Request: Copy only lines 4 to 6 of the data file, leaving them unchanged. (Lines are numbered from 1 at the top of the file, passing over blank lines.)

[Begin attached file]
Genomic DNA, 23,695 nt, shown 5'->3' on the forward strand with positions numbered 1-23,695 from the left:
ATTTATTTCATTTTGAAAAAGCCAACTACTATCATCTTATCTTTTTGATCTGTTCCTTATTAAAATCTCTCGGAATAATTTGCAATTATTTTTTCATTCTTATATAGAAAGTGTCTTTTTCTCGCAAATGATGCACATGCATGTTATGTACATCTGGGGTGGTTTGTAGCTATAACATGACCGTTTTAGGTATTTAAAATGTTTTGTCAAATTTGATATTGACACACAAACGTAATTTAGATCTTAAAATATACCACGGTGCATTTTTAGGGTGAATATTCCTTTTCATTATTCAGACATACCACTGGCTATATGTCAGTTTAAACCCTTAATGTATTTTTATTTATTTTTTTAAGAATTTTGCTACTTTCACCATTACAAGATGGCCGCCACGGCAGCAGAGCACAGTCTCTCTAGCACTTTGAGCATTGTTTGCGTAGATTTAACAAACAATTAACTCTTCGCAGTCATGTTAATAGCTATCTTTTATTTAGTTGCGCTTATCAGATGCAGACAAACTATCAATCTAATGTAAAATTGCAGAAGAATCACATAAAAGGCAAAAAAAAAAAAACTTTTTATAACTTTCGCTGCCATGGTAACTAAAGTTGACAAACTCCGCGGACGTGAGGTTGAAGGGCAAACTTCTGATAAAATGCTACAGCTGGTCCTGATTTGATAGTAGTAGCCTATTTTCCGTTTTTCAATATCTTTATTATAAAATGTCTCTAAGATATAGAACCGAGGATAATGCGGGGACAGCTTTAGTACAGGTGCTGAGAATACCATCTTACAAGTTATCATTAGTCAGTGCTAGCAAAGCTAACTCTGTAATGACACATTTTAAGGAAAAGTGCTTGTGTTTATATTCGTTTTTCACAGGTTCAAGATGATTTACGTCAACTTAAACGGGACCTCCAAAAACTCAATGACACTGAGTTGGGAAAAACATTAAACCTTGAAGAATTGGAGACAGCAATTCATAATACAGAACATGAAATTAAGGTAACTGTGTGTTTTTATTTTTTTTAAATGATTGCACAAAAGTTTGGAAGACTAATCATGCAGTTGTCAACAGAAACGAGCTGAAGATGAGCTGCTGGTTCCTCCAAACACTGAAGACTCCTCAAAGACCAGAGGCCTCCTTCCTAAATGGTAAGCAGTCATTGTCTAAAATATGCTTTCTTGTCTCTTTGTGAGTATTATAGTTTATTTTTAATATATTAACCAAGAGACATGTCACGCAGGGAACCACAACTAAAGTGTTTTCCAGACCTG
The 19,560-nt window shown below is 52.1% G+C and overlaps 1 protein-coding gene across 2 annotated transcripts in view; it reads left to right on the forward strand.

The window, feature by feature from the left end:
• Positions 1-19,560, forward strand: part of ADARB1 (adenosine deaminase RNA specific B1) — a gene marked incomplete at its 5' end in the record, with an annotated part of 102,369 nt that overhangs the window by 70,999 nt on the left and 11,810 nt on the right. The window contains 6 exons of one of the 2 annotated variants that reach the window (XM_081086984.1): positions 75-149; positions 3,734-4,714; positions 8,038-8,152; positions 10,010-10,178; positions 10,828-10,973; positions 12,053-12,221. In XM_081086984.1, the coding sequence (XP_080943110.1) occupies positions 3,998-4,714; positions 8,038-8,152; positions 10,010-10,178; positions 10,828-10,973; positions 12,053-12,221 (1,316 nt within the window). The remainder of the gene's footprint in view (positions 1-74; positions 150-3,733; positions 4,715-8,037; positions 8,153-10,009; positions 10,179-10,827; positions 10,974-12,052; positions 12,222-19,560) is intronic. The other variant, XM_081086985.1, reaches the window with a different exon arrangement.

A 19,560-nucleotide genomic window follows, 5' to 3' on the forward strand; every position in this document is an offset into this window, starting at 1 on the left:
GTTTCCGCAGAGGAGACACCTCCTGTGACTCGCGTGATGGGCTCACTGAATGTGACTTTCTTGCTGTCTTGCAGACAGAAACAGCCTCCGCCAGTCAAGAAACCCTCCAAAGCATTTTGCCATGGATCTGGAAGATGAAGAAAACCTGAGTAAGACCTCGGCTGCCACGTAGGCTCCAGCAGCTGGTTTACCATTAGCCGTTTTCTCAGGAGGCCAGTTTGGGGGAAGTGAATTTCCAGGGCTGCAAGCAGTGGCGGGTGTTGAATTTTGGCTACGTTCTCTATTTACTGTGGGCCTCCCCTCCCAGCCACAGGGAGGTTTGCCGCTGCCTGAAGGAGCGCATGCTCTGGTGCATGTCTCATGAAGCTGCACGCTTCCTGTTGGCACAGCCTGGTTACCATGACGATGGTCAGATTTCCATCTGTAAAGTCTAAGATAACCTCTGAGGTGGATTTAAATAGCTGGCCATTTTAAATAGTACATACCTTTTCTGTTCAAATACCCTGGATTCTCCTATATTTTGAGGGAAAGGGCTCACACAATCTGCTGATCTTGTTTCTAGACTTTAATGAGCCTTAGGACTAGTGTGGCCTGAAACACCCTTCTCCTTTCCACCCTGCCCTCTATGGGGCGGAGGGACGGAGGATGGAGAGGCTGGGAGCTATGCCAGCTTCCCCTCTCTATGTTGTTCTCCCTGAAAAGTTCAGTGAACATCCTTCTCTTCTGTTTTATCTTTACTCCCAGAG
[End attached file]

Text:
The window, feature by feature from the left end:
• Positions 1-19,560, forward strand: part of ADARB1 (adenosine deaminase RNA specific B1) — a gene marked incomplete at its 5' end in the record, with an annotated part of 102,369 nt that overhangs the window by 70,999 nt on the left and 11,810 nt on the right. The window contains 6 exons of one of the 2 annotated variants that reach the window (XM_081086984.1): positions 75-149; positions 3,734-4,714; positions 8,038-8,152; positions 10,010-10,178; positions 10,828-10,973; positions 12,053-12,221. In XM_081086984.1, the coding sequence (XP_080943110.1) occupies positions 3,998-4,714; positions 8,038-8,152; positions 10,010-10,178; positions 10,828-10,973; positions 12,053-12,221 (1,316 nt within the window). The remainder of the gene's footprint in view (positions 1-74; positions 150-3,733; positions 4,715-8,037; positions 8,153-10,009; positions 10,179-10,827; positions 10,974-12,052; positions 12,222-19,560) is intronic. The other variant, XM_081086985.1, reaches the window with a different exon arrangement.

A 19,560-nucleotide genomic window follows, 5' to 3' on the forward strand; every position in this document is an offset into this window, starting at 1 on the left: